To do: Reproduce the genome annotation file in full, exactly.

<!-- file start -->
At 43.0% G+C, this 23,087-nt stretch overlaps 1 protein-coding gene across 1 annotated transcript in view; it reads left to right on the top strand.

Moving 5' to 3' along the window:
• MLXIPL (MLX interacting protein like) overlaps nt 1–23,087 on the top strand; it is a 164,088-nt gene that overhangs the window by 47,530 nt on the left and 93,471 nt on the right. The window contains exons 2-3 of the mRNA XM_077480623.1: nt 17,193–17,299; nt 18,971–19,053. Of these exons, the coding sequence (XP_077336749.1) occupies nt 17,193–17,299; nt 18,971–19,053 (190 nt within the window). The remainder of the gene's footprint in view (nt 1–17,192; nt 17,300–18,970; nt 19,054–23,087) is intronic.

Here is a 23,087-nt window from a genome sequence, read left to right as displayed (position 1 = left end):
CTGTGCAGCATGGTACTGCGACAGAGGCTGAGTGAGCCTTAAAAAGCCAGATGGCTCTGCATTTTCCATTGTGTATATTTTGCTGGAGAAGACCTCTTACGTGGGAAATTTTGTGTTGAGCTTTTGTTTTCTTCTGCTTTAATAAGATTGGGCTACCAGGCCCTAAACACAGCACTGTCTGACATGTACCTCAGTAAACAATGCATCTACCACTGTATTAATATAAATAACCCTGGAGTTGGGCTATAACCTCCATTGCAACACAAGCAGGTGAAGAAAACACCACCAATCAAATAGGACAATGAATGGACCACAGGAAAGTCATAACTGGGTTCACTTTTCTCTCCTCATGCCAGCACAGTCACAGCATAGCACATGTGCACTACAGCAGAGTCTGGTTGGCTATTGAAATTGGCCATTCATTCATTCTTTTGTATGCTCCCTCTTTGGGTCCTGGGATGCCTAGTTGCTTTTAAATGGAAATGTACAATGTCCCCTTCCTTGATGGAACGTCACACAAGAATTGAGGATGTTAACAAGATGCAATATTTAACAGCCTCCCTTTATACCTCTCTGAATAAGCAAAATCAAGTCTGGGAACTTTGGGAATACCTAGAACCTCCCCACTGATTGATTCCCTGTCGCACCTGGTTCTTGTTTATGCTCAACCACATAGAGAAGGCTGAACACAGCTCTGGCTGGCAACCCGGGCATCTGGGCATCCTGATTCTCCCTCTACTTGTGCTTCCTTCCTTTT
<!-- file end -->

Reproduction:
At 43.0% G+C, this 23,087-nt stretch overlaps 1 protein-coding gene across 1 annotated transcript in view; it reads left to right on the top strand.

Moving 5' to 3' along the window:
• MLXIPL (MLX interacting protein like) overlaps nt 1–23,087 on the top strand; it is a 164,088-nt gene that overhangs the window by 47,530 nt on the left and 93,471 nt on the right. The window contains exons 2-3 of the mRNA XM_077480623.1: nt 17,193–17,299; nt 18,971–19,053. Of these exons, the coding sequence (XP_077336749.1) occupies nt 17,193–17,299; nt 18,971–19,053 (190 nt within the window). The remainder of the gene's footprint in view (nt 1–17,192; nt 17,300–18,970; nt 19,054–23,087) is intronic.

Here is a 23,087-nt window from a genome sequence, read left to right as displayed (position 1 = left end):
CTGTGCAGCATGGTACTGCGACAGAGGCTGAGTGAGCCTTAAAAAGCCAGATGGCTCTGCATTTTCCATTGTGTATATTTTGCTGGAGAAGACCTCTTACGTGGGAAATTTTGTGTTGAGCTTTTGTTTTCTTCTGCTTTAATAAGATTGGGCTACCAGGCCCTAAACACAGCACTGTCTGACATGTACCTCAGTAAACAATGCATCTACCACTGTATTAATATAAATAACCCTGGAGTTGGGCTATAACCTCCATTGCAACACAAGCAGGTGAAGAAAACACCACCAATCAAATAGGACAATGAATGGACCACAGGAAAGTCATAACTGGGTTCACTTTTCTCTCCTCATGCCAGCACAGTCACAGCATAGCACATGTGCACTACAGCAGAGTCTGGTTGGCTATTGAAATTGGCCATTCATTCATTCTTTTGTATGCTCCCTCTTTGGGTCCTGGGATGCCTAGTTGCTTTTAAATGGAAATGTACAATGTCCCCTTCCTTGATGGAACGTCACACAAGAATTGAGGATGTTAACAAGATGCAATATTTAACAGCCTCCCTTTATACCTCTCTGAATAAGCAAAATCAAGTCTGGGAACTTTGGGAATACCTAGAACCTCCCCACTGATTGATTCCCTGTCGCACCTGGTTCTTGTTTATGCTCAACCACATAGAGAAGGCTGAACACAGCTCTGGCTGGCAACCCGGGCATCTGGGCATCCTGATTCTCCCTCTACTTGTGCTTCCTTCCTTTT